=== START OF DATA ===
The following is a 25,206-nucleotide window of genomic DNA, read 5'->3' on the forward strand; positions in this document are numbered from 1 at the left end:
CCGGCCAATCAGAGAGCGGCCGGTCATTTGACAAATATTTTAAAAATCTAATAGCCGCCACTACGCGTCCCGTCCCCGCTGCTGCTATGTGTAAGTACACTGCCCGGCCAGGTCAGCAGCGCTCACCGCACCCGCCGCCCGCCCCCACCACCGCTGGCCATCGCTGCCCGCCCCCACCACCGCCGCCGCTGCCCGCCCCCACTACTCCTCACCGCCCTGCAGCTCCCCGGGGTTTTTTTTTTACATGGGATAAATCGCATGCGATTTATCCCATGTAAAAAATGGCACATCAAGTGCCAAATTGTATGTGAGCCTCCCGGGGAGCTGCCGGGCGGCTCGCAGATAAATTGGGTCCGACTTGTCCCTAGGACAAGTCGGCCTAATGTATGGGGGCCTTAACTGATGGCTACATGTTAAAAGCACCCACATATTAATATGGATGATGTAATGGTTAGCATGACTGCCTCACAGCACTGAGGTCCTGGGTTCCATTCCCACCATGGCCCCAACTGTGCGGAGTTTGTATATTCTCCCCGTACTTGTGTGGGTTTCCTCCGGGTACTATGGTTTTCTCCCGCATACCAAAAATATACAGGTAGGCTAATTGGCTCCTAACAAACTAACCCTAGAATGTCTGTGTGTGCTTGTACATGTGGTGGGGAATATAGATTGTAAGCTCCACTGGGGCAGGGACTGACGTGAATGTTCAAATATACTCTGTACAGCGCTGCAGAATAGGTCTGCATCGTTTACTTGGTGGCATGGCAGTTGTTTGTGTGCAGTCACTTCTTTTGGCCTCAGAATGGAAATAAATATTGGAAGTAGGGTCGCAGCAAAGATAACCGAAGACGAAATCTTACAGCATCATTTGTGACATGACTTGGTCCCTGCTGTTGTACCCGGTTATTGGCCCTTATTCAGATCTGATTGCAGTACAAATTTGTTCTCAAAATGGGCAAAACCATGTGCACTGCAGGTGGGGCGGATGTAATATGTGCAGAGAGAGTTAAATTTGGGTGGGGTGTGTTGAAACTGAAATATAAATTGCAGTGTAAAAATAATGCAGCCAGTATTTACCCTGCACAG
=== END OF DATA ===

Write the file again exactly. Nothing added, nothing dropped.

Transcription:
The following is a 25,206-nucleotide window of genomic DNA, read 5'->3' on the forward strand; positions in this document are numbered from 1 at the left end:
CCGGCCAATCAGAGAGCGGCCGGTCATTTGACAAATATTTTAAAAATCTAATAGCCGCCACTACGCGTCCCGTCCCCGCTGCTGCTATGTGTAAGTACACTGCCCGGCCAGGTCAGCAGCGCTCACCGCACCCGCCGCCCGCCCCCACCACCGCTGGCCATCGCTGCCCGCCCCCACCACCGCCGCCGCTGCCCGCCCCCACTACTCCTCACCGCCCTGCAGCTCCCCGGGGTTTTTTTTTTACATGGGATAAATCGCATGCGATTTATCCCATGTAAAAAATGGCACATCAAGTGCCAAATTGTATGTGAGCCTCCCGGGGAGCTGCCGGGCGGCTCGCAGATAAATTGGGTCCGACTTGTCCCTAGGACAAGTCGGCCTAATGTATGGGGGCCTTAACTGATGGCTACATGTTAAAAGCACCCACATATTAATATGGATGATGTAATGGTTAGCATGACTGCCTCACAGCACTGAGGTCCTGGGTTCCATTCCCACCATGGCCCCAACTGTGCGGAGTTTGTATATTCTCCCCGTACTTGTGTGGGTTTCCTCCGGGTACTATGGTTTTCTCCCGCATACCAAAAATATACAGGTAGGCTAATTGGCTCCTAACAAACTAACCCTAGAATGTCTGTGTGTGCTTGTACATGTGGTGGGGAATATAGATTGTAAGCTCCACTGGGGCAGGGACTGACGTGAATGTTCAAATATACTCTGTACAGCGCTGCAGAATAGGTCTGCATCGTTTACTTGGTGGCATGGCAGTTGTTTGTGTGCAGTCACTTCTTTTGGCCTCAGAATGGAAATAAATATTGGAAGTAGGGTCGCAGCAAAGATAACCGAAGACGAAATCTTACAGCATCATTTGTGACATGACTTGGTCCCTGCTGTTGTACCCGGTTATTGGCCCTTATTCAGATCTGATTGCAGTACAAATTTGTTCTCAAAATGGGCAAAACCATGTGCACTGCAGGTGGGGCGGATGTAATATGTGCAGAGAGAGTTAAATTTGGGTGGGGTGTGTTGAAACTGAAATATAAATTGCAGTGTAAAAATAATGCAGCCAGTATTTACCCTGCACAG